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We enjoyed great press during Family Literacy Week!

Reading to your kids might help them earn an extra half a million dollars.
During a lifetime, a male with higher literacy skills makes an extra $585,000 and a female $683,000.
This is Family Literacy Week in B.C., a good time to reflect on the importance of literacy and its increasing importance in an ever growing technological society.
Reporter Steve MacNaull chronicled the importance of parents reading to their children Sunday in a story about a woman who upped her literacy level at Project Literacy. Literacy, like most things, starts at home.
• Research shows children have a better chance of becoming fully literate adults if reading is encouraged in the home.
• Quality of life for families, including income levels and employment status, is directly related to the literacy levels of parents.
• For a child, the more time spent with a parent reading aloud increases his or her level of attachment, enhances a sense of security and imparts the knowledge that their parent feels they are worthwhile people with whom to spend time.
Canada is a literate society, but the overall percentage of Canadian adults with low literacy is 42 per cent, a level that hasn’t changed since 1994. “Helping someone to read and write effectively or acquire the basic math skills so many of us take for granted, improves the future of everyone in society,” it says on the Project Literacy Kelowna website. “Literacy is critical to economic development as well as individual and community well-being.”
A 2004 Statistics Canada study concluded that a one per cent increase in literacy levels would raise Canada’s labour productivity by 2.5 per cent and add an estimated $32 billion to our annual Gross Domestic Product.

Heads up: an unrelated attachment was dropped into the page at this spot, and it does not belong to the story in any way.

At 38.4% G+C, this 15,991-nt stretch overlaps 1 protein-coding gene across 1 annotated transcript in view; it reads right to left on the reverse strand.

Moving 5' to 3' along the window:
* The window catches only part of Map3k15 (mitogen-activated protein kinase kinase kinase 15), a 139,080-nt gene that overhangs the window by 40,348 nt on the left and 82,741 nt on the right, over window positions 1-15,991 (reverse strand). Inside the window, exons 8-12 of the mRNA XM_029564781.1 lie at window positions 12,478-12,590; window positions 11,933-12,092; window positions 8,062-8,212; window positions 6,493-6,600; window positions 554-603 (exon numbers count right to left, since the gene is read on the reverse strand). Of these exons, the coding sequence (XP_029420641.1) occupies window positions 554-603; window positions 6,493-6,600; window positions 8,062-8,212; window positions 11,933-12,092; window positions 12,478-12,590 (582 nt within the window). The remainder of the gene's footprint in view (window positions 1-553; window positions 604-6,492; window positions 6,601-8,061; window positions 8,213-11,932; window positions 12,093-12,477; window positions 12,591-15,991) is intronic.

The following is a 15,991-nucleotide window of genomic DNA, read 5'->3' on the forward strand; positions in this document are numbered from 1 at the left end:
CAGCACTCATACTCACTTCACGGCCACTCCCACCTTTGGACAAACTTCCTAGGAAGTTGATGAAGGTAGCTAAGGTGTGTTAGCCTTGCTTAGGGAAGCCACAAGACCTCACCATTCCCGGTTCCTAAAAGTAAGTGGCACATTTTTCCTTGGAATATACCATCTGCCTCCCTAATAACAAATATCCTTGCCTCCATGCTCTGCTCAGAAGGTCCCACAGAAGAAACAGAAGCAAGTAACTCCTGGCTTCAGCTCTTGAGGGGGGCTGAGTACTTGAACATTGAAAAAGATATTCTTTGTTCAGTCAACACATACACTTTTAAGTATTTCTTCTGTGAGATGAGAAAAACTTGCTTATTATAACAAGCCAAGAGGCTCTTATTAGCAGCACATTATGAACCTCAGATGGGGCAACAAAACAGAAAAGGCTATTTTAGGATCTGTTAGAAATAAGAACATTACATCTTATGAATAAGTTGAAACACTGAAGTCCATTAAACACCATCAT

While there are few people who are illiterate, people who can’t read at all, there are about nine million Canadian with low literacy, which involves more than an ability to read.
For many people, a conversation about literacy simply involves stats, but for Tom Wilson, it’s personal. The former managing editor of The Daily Courier and current communications supervisor with the city of Kelowna, was president of Project Literacy for three years and saw first hand the lives transformed by the acquisition of literacy. “It was a real eye-opener to see people who are in post-secondary programs who needed help with assignments or to achieve accreditations that required a level of literacy or numeracy they didn’t get in their regular education.
“I think there’s a double-sided reason for that; people can pass through the education system with basic literacy levels, plus the world of work is demanding higher levels of literacy to perform certain jobs.”
The demand for such a fundamental skill keeps growing at a faster pace than the funding.
If you need help, Project Literacy Kelowna would be happy to see you. If you want to help, Project Literacy Kelowna would also be happy to see you.
It is transforming lives and the economy one person at a time.
— Interim Editor Ross Freake